<font color="2135aa" size=2><b>front line MISTAKES</b></font><br>ROK forces learn from defeats

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front line MISTAKES
ROK forces learn from defeats

Last week, Chinese forces broke through the ROK defensive line, only to be thwarted by British and American troops.


Chinese PLA troops cross the Amnok River and head toward the ROK defensive line. The PLA troops conducted their last major offensive in Inje and Hongcheon, Gangwon in May of 1951. [JoongAng Ilbo]

There have been plenty of accounts that falsely reported the Chinese People’s Liberation Army as coming down in droves and attacking Republic of Korea and United Nations troops without much of a plan. That could not be further from the truth.

The PLA not only relied on heavily outnumbering its opponent, but it also staged targeted attacks and effectively carried out precision missions.

At the Battle of Hyeon-ri, in Gangwon, in mid-May of 1951, an enormous number of PLA troops had gathered near our central-eastern defensive line. The PLA looked set to conduct its second wave of attacks only one month after its crushing victory over the ROK’s 6th Division at Sachang-ri.

This time, three North Korean divisions and 18 PLA divisions under the PLA 3rd Corps and 9th Corps assembled near the line. The North Korean contingent had been put together in haste after being defeated at the hands of the ROK and UN troops months earlier.

The U.S. 10th Corps, ROK 3rd Corps and my ROK 1st Corps were to take the incoming enemy troops head on. We were greatly outnumbered with the PLA boasting about 290,000 men in the area.

The attacks started on May 16 at approximately 4:30 p.m. It would turn out to be the PLA and North Korea’s last major assault. Having failed in its overall attempt to break down the allied forces’ defensive line, the battles involving the PLA that followed in the ensuing months never matched the grand scale of previous attacks.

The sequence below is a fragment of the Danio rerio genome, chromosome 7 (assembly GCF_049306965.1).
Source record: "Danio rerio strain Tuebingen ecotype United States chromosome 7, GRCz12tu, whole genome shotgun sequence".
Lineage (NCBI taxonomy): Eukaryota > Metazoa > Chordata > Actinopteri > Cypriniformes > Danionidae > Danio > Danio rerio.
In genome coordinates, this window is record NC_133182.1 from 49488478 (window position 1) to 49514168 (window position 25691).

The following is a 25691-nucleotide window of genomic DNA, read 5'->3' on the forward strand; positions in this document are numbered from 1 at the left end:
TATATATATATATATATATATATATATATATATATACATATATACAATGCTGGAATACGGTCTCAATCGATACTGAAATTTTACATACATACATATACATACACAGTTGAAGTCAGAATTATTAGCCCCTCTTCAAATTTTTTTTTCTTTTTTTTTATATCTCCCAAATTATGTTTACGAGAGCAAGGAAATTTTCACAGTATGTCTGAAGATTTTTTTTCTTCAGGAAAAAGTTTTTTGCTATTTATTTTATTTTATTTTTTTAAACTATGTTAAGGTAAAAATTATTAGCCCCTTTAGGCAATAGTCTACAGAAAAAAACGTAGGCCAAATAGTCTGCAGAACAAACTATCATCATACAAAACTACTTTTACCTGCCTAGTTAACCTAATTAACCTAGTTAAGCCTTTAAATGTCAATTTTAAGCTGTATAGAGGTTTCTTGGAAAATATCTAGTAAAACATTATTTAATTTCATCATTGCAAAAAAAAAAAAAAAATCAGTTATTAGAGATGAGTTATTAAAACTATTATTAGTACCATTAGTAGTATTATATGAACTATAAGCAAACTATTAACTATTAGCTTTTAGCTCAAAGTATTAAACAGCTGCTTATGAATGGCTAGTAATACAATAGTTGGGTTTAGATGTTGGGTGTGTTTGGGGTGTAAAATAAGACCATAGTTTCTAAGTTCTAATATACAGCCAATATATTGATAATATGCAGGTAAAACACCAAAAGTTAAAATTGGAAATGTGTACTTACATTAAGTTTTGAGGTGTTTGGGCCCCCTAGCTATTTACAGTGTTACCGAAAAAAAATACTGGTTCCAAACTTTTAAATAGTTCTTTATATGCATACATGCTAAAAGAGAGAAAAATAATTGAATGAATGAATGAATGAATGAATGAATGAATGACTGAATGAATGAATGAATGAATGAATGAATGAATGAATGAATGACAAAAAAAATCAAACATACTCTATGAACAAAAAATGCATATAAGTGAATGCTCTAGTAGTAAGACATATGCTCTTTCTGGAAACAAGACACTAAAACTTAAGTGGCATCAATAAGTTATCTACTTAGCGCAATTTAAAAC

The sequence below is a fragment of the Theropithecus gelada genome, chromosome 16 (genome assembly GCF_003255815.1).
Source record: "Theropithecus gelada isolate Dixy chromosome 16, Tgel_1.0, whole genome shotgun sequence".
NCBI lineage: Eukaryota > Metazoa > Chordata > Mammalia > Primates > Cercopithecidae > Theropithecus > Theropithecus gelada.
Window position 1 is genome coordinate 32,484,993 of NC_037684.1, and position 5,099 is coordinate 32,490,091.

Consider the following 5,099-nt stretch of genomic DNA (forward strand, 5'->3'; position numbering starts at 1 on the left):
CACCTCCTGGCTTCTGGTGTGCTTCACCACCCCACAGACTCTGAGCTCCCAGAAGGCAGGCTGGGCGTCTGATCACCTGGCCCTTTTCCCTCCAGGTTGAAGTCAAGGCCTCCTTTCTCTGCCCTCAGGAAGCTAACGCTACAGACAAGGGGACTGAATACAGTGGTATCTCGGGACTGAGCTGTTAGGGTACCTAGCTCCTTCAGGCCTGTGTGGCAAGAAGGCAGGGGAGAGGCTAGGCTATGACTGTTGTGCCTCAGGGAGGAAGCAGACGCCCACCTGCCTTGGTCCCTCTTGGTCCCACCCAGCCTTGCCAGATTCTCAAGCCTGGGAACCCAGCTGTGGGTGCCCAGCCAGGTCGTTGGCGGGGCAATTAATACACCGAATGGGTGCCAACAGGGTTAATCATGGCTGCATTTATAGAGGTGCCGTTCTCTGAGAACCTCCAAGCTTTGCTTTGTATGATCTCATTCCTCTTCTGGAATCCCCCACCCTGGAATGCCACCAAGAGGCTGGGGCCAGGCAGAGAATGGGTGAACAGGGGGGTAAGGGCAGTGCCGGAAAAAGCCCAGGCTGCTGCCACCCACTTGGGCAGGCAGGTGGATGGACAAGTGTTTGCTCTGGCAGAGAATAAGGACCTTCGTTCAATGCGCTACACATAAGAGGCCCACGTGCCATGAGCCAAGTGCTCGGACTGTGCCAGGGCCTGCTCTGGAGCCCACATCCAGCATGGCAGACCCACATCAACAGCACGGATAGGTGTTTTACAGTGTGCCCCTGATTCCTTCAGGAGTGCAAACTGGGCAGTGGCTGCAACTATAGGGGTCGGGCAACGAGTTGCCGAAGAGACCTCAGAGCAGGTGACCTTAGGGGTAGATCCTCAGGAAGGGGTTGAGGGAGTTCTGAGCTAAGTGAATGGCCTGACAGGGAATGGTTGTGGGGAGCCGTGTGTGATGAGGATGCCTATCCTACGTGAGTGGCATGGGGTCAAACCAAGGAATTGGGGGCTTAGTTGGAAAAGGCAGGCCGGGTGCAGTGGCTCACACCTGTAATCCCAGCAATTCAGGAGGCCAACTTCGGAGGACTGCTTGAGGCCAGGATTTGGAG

On the day of the strike, the PLA and North Korean troops fired a barrage of shots from their artillery guns for approximately an hour before they made an advance with their infantry. It was clear that the operation was planned out thoroughly.


Chinese People’s Liberaton Army troops prepare for their second offensive in the spring of 1951. [JoongAng Ilbo]

The goal was to cut the ROK’s communication lines. According to reports from the time, the PLA and North Korean troops were able to defeat the ROK 7th Division largely due to its preparation and intelligence work. With communications cut, the ROK 9th Division and the ROK 3rd Corps were completely unaware of the precarious situation the ROK 7th Division was in. In fact, the U.S. 10th Corps, which had been commanding the ROK 7th Division at the time, was also clueless about the massive attack the ROK 7th Division was facing.

We had to respect the Chinese for doing their intelligence work and figuring out in detail the location of the communication lines and outposts well ahead of its planned attack.

Because the PLA troops, supplies and firepower had dwindled somewhat since entering the war, they decided to focus on specific areas and decided on the weakest point in the link - the ROK 7th Division.

It wasn’t all bad news for the ROK 7th Division. The division was located in a favorable position and had the Soyang River in front and a steep hill at the rear. In addition, the UN troops had carried out air raids on the PLA troops for four continuous days leading up to the May 16 attack.

Then the ROK 7th Division was overwhelmed by six PLA divisions. There were so many troops rushing the lines, that the Koreans later said the sheer number of PLA troops seemed unreal. Although they mowed down what seemed like endless waves of Chinese, there was no end in sight.

The Chinese strategy to cut ROK communication lines had paid off. With communication lines cut and the chain of command broken, some inexperienced men grew anxious and fled.